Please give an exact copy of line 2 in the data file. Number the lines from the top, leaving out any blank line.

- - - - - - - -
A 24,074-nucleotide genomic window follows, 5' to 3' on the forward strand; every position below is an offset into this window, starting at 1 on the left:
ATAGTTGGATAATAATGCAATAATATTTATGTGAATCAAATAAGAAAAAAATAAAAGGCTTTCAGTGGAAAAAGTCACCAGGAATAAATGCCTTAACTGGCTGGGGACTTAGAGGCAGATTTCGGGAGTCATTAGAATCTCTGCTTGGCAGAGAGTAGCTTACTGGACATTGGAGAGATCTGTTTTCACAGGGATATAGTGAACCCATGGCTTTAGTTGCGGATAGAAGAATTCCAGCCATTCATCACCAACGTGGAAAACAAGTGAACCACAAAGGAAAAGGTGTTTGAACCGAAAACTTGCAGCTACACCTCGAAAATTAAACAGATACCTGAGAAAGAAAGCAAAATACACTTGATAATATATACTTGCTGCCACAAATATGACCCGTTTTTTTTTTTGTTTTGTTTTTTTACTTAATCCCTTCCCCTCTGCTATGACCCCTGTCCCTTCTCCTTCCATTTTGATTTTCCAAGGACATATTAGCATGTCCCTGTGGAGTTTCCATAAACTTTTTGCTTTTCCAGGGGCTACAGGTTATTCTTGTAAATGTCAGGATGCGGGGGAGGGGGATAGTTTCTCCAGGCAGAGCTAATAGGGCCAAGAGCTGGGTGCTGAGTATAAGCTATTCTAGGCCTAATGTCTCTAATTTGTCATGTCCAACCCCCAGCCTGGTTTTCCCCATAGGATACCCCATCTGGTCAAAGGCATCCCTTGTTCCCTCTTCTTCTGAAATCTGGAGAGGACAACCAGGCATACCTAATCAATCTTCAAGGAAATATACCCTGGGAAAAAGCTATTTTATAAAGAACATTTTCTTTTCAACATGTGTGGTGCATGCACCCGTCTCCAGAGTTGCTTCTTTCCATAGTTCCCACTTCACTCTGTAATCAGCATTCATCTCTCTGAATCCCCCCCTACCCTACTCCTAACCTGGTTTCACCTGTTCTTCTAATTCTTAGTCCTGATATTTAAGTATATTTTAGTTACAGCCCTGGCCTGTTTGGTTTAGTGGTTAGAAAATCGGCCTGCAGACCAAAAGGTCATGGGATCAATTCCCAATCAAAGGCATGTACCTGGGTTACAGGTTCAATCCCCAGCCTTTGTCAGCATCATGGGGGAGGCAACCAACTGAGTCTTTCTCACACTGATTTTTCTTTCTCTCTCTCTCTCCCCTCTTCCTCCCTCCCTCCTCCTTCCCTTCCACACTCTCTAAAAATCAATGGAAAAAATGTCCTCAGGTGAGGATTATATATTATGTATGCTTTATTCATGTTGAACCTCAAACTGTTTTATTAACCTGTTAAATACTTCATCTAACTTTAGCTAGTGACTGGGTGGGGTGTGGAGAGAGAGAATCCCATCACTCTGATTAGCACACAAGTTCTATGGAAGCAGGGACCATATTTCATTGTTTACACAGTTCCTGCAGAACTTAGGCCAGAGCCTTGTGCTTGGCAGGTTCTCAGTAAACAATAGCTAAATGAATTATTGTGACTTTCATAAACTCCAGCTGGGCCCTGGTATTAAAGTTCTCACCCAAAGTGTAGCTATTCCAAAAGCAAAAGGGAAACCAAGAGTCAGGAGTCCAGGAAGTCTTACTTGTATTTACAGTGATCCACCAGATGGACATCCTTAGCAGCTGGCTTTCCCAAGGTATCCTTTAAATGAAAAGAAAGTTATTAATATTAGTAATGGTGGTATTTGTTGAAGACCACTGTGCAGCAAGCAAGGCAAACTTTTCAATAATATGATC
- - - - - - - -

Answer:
ATAGTTGGATAATAATGCAATAATATTTATGTGAATCAAATAAGAAAAAAATAAAAGGCTTTCAGTGGAAAAAGTCACCAGGAATAAATGCCTTAACTGGCTGGGGACTTAGAGGCAGATTTCGGGAGTCATTAGAATCTCTGCTTGGCAGAGAGTAGCTTACTGGACATTGGAGAGATCTGTTTTCACAGGGATATAGTGAACCCATGGCTTTAGTTGCGGATAGAAGAATTCCAGCCATTCATCACCAACGTGGAAAACAAGTGAACCACAAAGGAAAAGGTGTTTGAACCGAAAACTTGCAGCTACACCTCGAAAATTAAACAGATACCTGAGAAAGAAAGCAAAATACACTTGATAATATATACTTGCTGCCACAAATATGACCCGTTTTTTTTTTTGTTTTGTTTTTTTACTTAATCCCTTCCCCTCTGCTATGACCCCTGTCCCTTCTCCTTCCATTTTGATTTTCCAAGGACATATTAGCATGTCCCTGTGGAGTTTCCATAAACTTTTTGCTTTTCCAGGGGCTACAGGTTATTCTTGTAAATGTCAGGATGCGGGGGAGGGGGATAGTTTCTCCAGGCAGAGCTAATAGGGCCAAGAGCTGGGTGCTGAGTATAAGCTATTCTAGGCCTAATGTCTCTAATTTGTCATGTCCAACCCCCAGCCTGGTTTTCCCCATAGGATACCCCATCTGGTCAAAGGCATCCCTTGTTCCCTCTTCTTCTGAAATCTGGAGAGGACAACCAGGCATACCTAATCAATCTTCAAGGAAATATACCCTGGGAAAAAGCTATTTTATAAAGAACATTTTCTTTTCAACATGTGTGGTGCATGCACCCGTCTCCAGAGTTGCTTCTTTCCATAGTTCCCACTTCACTCTGTAATCAGCATTCATCTCTCTGAATCCCCCCCTACCCTACTCCTAACCTGGTTTCACCTGTTCTTCTAATTCTTAGTCCTGATATTTAAGTATATTTTAGTTACAGCCCTGGCCTGTTTGGTTTAGTGGTTAGAAAATCGGCCTGCAGACCAAAAGGTCATGGGATCAATTCCCAATCAAAGGCATGTACCTGGGTTACAGGTTCAATCCCCAGCCTTTGTCAGCATCATGGGGGAGGCAACCAACTGAGTCTTTCTCACACTGATTTTTCTTTCTCTCTCTCTCTCCCCTCTTCCTCCCTCCCTCCTCCTTCCCTTCCACACTCTCTAAAAATCAATGGAAAAAATGTCCTCAGGTGAGGATTATATATTATGTATGCTTTATTCATGTTGAACCTCAAACTGTTTTATTAACCTGTTAAATACTTCATCTAACTTTAGCTAGTGACTGGGTGGGGTGTGGAGAGAGAGAATCCCATCACTCTGATTAGCACACAAGTTCTATGGAAGCAGGGACCATATTTCATTGTTTACACAGTTCCTGCAGAACTTAGGCCAGAGCCTTGTGCTTGGCAGGTTCTCAGTAAACAATAGCTAAATGAATTATTGTGACTTTCATAAACTCCAGCTGGGCCCTGGTATTAAAGTTCTCACCCAAAGTGTAGCTATTCCAAAAGCAAAAGGGAAACCAAGAGTCAGGAGTCCAGGAAGTCTTACTTGTATTTACAGTGATCCACCAGATGGACATCCTTAGCAGCTGGCTTTCCCAAGGTATCCTTTAAATGAAAAGAAAGTTATTAATATTAGTAATGGTGGTATTTGTTGAAGACCACTGTGCAGCAAGCAAGGCAAACTTTTCAATAATATGATC